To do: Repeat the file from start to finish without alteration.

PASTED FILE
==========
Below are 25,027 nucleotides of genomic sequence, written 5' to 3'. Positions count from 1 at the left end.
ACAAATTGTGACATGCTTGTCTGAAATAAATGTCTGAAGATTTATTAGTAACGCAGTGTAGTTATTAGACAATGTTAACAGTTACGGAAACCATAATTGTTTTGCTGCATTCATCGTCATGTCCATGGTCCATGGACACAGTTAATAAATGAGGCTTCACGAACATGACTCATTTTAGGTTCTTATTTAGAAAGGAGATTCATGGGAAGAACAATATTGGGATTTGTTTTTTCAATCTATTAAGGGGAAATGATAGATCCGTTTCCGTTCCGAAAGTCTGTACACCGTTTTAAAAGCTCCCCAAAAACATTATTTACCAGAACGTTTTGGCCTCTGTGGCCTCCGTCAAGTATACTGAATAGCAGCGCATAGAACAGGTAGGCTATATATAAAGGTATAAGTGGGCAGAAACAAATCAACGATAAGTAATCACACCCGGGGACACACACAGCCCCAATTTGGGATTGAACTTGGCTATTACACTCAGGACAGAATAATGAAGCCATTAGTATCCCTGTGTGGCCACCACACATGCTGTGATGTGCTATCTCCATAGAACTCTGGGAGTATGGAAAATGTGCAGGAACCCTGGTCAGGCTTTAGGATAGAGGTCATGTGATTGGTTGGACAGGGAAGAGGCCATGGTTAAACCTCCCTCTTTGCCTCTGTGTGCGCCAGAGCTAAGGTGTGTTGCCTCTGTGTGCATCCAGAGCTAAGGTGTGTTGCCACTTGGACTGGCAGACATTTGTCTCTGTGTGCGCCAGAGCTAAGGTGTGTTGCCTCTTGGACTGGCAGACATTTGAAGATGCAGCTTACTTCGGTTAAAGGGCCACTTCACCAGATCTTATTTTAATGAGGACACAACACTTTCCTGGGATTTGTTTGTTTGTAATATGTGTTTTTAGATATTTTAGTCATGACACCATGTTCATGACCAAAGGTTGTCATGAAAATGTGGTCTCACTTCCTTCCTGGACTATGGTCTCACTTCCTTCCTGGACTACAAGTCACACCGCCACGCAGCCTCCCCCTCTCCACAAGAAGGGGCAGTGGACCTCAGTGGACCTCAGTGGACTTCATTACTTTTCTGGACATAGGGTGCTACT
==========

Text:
Below are 25,027 nucleotides of genomic sequence, written 5' to 3'. Positions count from 1 at the left end.
ACAAATTGTGACATGCTTGTCTGAAATAAATGTCTGAAGATTTATTAGTAACGCAGTGTAGTTATTAGACAATGTTAACAGTTACGGAAACCATAATTGTTTTGCTGCATTCATCGTCATGTCCATGGTCCATGGACACAGTTAATAAATGAGGCTTCACGAACATGACTCATTTTAGGTTCTTATTTAGAAAGGAGATTCATGGGAAGAACAATATTGGGATTTGTTTTTTCAATCTATTAAGGGGAAATGATAGATCCGTTTCCGTTCCGAAAGTCTGTACACCGTTTTAAAAGCTCCCCAAAAACATTATTTACCAGAACGTTTTGGCCTCTGTGGCCTCCGTCAAGTATACTGAATAGCAGCGCATAGAACAGGTAGGCTATATATAAAGGTATAAGTGGGCAGAAACAAATCAACGATAAGTAATCACACCCGGGGACACACACAGCCCCAATTTGGGATTGAACTTGGCTATTACACTCAGGACAGAATAATGAAGCCATTAGTATCCCTGTGTGGCCACCACACATGCTGTGATGTGCTATCTCCATAGAACTCTGGGAGTATGGAAAATGTGCAGGAACCCTGGTCAGGCTTTAGGATAGAGGTCATGTGATTGGTTGGACAGGGAAGAGGCCATGGTTAAACCTCCCTCTTTGCCTCTGTGTGCGCCAGAGCTAAGGTGTGTTGCCTCTGTGTGCATCCAGAGCTAAGGTGTGTTGCCACTTGGACTGGCAGACATTTGTCTCTGTGTGCGCCAGAGCTAAGGTGTGTTGCCTCTTGGACTGGCAGACATTTGAAGATGCAGCTTACTTCGGTTAAAGGGCCACTTCACCAGATCTTATTTTAATGAGGACACAACACTTTCCTGGGATTTGTTTGTTTGTAATATGTGTTTTTAGATATTTTAGTCATGACACCATGTTCATGACCAAAGGTTGTCATGAAAATGTGGTCTCACTTCCTTCCTGGACTATGGTCTCACTTCCTTCCTGGACTACAAGTCACACCGCCACGCAGCCTCCCCCTCTCCACAAGAAGGGGCAGTGGACCTCAGTGGACCTCAGTGGACTTCATTACTTTTCTGGACATAGGGTGCTACT